Foundations of Robot Motion

This video introduces chapters 2 and 3 on configuration space, degrees of freedom, and rigid-body motions.

In Chapters 2 and 3, on configuration space and rigid-body motions, we'll study the representation of positions, velocities, and forces in three-dimensional space. A firm understanding of this material is arguably the most important foundation for the further study of robotics, since all robots move in the physical world. This material is also typically new to the beginning robotics engineer.

But, in case you were hoping to start programming robots right away, I should warn you, you don't see a lot of robots in Chapters 2 and 3. Instead, we focus on building a strong foundation in spatial motion as quickly as possible, so we can then move on to the material focused more on robots, beginning in chapter 4.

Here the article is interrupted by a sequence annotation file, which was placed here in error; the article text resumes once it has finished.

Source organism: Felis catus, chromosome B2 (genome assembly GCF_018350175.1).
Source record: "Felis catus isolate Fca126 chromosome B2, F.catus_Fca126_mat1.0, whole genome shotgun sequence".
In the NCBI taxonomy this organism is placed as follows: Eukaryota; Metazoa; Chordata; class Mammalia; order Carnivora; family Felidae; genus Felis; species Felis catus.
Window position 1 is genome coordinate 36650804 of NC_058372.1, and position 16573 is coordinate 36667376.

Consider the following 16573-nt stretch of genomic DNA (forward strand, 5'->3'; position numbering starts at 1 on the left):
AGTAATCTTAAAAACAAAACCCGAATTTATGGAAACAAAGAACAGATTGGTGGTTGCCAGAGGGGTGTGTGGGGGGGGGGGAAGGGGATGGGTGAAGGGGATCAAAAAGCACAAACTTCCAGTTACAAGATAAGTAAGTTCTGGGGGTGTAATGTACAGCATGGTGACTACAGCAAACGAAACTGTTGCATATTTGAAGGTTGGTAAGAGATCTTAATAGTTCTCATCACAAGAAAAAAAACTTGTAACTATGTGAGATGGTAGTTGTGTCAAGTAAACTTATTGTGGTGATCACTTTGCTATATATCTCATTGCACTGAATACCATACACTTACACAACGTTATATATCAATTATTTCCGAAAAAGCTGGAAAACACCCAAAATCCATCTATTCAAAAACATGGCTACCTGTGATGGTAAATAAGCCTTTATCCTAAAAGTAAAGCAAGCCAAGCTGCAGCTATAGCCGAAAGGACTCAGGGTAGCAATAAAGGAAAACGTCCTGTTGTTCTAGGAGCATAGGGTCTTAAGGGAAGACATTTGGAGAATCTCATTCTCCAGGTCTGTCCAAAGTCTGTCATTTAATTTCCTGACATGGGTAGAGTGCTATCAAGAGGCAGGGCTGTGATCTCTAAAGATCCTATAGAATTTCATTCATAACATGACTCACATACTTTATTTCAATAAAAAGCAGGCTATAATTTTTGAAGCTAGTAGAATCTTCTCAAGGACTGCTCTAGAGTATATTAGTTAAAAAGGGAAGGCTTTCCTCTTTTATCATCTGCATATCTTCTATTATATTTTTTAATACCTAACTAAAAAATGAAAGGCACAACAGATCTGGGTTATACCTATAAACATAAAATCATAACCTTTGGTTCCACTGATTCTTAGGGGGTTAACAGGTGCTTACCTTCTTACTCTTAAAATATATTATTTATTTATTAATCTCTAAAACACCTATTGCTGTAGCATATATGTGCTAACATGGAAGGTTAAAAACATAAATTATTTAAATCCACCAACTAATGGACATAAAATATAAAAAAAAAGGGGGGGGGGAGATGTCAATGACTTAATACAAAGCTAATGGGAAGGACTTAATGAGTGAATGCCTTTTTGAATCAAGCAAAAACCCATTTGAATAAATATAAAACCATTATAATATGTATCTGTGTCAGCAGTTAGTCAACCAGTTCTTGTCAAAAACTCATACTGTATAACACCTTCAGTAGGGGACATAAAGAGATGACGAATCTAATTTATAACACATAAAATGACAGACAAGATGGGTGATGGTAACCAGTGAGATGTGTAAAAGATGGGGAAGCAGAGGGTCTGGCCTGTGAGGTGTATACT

In particular, the material in chapters 2 and 3 will be the basis for understanding how to represent the motion of a quadrotor through space; how some robots use links and joints to form closed loops; how to control a robot's joints to allow it to interact with objects in its environment; how to control robots to simultaneously move and apply forces; how a robot hand can manipulate an object; how to navigate through cluttered environments; how to perform coordinated control of a robot arm mounted on a mobile robot; and how the dynamic equations of motion are used in high-performance motion control.

So, even though you won't see a lot of robots in Chapters 2 and 3, consider it an investment in all the cool things that come next. Also, I think you'll find the concepts interesting in their own right, as they broaden your understanding of spatial motion.

Let's get started with Chapter 2.